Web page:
My Middle Prong passion
My Middle Prong Passion
by Carroll C. Jones
I have fished the high Middle Prong many times over the years; and the beautiful boulder-strewn stream that tumbles out of a mountain wilderness into the West Fork of the Pigeon River never disappoints. Even when the wild speckled trout show no interest atall in my dry fly presentations, I still get a thrill out of climbing and scaling boulders and fishing one plunge pool after another. This day would be no exception.
However, a fisher must first reach this far-away trout wonderland before wetting his or her fly, and it’s quite the challenge to do so—especially for one who is only a few birthdays shy of seventy. From the gate blocking the forest service road, it is a good two-mile hike along the steep gravel grade before gaining the trailhead that leads further into the forest recesses. And from that point, it is still another two-mile-or-so trek along an old logging railroad grade to reach the high Middle Prong waters. Now, let’s say I fish from that point up the mountain stream for three to five hours, then manage to crawl out and regain the old railroad grade, and finally spend the next hard hour tramping back down the mountain to my truck. That is the usual regimen, and admittedly it is becoming quite a physical challenge to fish the high Middle Prong; but it is my passion to do so.
While lacing up the stiff felt-soled boots, I couldn’t help but wonder how many more of these Middle Prong fishing trips I might have left in me. Hopefully a few more, I thought as I shouldered my sling pack, grabbed the fly rod, and began trudging up the road. A July midday sun paired with the grueling climb had me drenched with sweat in little time. With each deep gasping breath, I could almost taste the strong aromas of the forest: the mountain laurels still blooming in places where the sun never shone; a lush undergrowth carpeting the hardwood jungle, emblazoned with myriad flowering plants boasting white, yellow, and even lavender colors; and the sharp smell of moist organic soil blended with occasional whiffs of—uh, horse manure.
The winding route up the mountain is also popular with horseback riders, so huge smelly piles of dung have to be sidestepped every now and then. While we are on the subject, I guess it is best to divulge an innate weakness I’ve been cursed with—I hate snakes! Believe it or not, these earthy smells of manure tend to cause my heartbeat to race, reminding me of snakes. I have always heard tell that some people can smell a snake before they see one, and this old myth—whether true or not—has forever been stuck in my head. The faintest pungent whiff on the trail always sparks my built-in radar to begin scanning about for slithering crawling creatures. As it would turn out on this hot day, my trusty radar was disengaged when I needed it the most—but we’ll get into that later.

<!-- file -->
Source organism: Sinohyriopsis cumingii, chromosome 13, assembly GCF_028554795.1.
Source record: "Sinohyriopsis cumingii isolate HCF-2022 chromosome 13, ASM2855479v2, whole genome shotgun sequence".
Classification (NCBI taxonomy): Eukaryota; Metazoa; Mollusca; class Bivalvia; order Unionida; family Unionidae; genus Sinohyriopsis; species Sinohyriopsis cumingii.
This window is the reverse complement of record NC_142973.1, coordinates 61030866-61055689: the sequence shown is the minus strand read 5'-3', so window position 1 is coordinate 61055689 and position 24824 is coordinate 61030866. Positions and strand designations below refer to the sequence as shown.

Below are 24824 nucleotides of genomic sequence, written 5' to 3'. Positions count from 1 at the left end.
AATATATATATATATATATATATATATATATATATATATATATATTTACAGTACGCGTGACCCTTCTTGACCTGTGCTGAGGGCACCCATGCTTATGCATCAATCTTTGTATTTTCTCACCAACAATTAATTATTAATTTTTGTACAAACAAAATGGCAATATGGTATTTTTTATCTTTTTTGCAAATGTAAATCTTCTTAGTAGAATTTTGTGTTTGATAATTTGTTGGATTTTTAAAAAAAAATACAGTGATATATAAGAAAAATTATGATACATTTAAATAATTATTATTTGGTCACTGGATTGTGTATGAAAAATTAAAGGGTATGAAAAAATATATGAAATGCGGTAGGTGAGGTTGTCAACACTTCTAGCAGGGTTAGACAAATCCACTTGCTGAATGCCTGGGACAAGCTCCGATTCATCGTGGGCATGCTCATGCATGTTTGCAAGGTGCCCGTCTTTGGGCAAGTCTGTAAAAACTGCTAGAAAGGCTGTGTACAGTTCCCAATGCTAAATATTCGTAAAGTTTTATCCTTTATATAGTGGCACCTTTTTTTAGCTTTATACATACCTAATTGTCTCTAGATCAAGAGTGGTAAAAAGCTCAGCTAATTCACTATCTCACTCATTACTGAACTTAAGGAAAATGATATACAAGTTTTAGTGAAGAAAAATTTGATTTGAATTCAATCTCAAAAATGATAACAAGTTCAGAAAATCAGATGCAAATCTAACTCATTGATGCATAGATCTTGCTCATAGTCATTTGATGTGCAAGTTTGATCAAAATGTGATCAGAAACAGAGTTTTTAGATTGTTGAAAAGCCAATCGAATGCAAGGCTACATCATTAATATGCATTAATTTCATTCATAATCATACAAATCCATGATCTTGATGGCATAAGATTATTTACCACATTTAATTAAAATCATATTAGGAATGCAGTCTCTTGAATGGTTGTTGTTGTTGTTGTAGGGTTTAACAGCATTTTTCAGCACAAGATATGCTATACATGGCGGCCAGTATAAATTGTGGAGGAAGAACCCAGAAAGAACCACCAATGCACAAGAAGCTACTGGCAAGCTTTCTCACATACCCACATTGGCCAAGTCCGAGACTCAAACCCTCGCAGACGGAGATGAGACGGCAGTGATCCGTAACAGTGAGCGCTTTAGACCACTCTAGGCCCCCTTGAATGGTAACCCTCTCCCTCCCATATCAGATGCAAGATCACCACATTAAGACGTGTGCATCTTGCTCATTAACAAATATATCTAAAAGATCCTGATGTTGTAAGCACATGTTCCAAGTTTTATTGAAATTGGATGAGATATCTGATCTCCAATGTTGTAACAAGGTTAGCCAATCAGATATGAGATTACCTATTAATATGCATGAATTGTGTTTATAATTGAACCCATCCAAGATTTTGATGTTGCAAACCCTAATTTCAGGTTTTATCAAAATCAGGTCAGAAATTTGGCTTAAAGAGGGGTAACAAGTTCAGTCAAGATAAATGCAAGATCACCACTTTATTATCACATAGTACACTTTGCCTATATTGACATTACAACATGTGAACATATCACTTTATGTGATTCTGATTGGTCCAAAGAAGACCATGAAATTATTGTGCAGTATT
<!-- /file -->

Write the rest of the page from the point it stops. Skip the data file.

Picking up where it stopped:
Thirty minutes of hard uphill hiking behind me, I finally reached a switchback where the forest service road turned away from the old railroad grade and headed off in an opposite direction from the Middle Prong. At this point, I plodded off the graveled surface and continued along the logging path that disappeared into the dense woods. The steady grade was easy enough but the trail was grown over, and years of erosion and neglect made walking difficult. As the lure of catching those pretty speckled trout pulled me deeper and deeper into the dark natural environs, I could not help but marvel at my surroundings. Here I was, all alone, one-on-one with nature, with no one around to disturb me or bother my fishing. Though, these blissful thoughts were tainted with guilt and memories of my wife’s wise counsel, which includes admonitions such as, What if you get hurt up there all by yourself, Carroll? You shouldn’t go up on the Middle Prong alone!
Maria’s right, you know. But my fishing buddy lives in Florida, and this little July jaunt up the Middle Prong is simply a scouting trip in preparation for our planned excursion up here in September. See?...It’s not too hard to come up with some ridiculous justification for a fool’s venture into the wilderness alone. So that is what I would tell her—it’s a scouting trip. She’ll understand. Well, I knew better than that, but it was a reasonable debating point and a good enough excuse to keep on going.
At several points along the upward grade, I could see where ancient corrugated metal drains still carried seeping and running creek water underneath the former railroad bed. Surely a century old by now, these rusting pipes miraculously survive and continue to provide an essential utility. Everywhere along the grade I saw evidence of the constructors’ labors building a railroad to carry equipment, supplies, and men into the deepest reaches of the Middle Prong forest and to haul huge logs out. Trekking through cuts where earthen embankments and sheer rock faces still remain to this day, I imagined these strong men wielding hand-digging tools or drilling and blasting the rock away. Drilling scars are still visible in the rock if one looks close enough, as are scarce rotting timbers along the rail bed that once supported endless ribbons of steel, over which “sidewinder” steam locomotives and rail cars ran.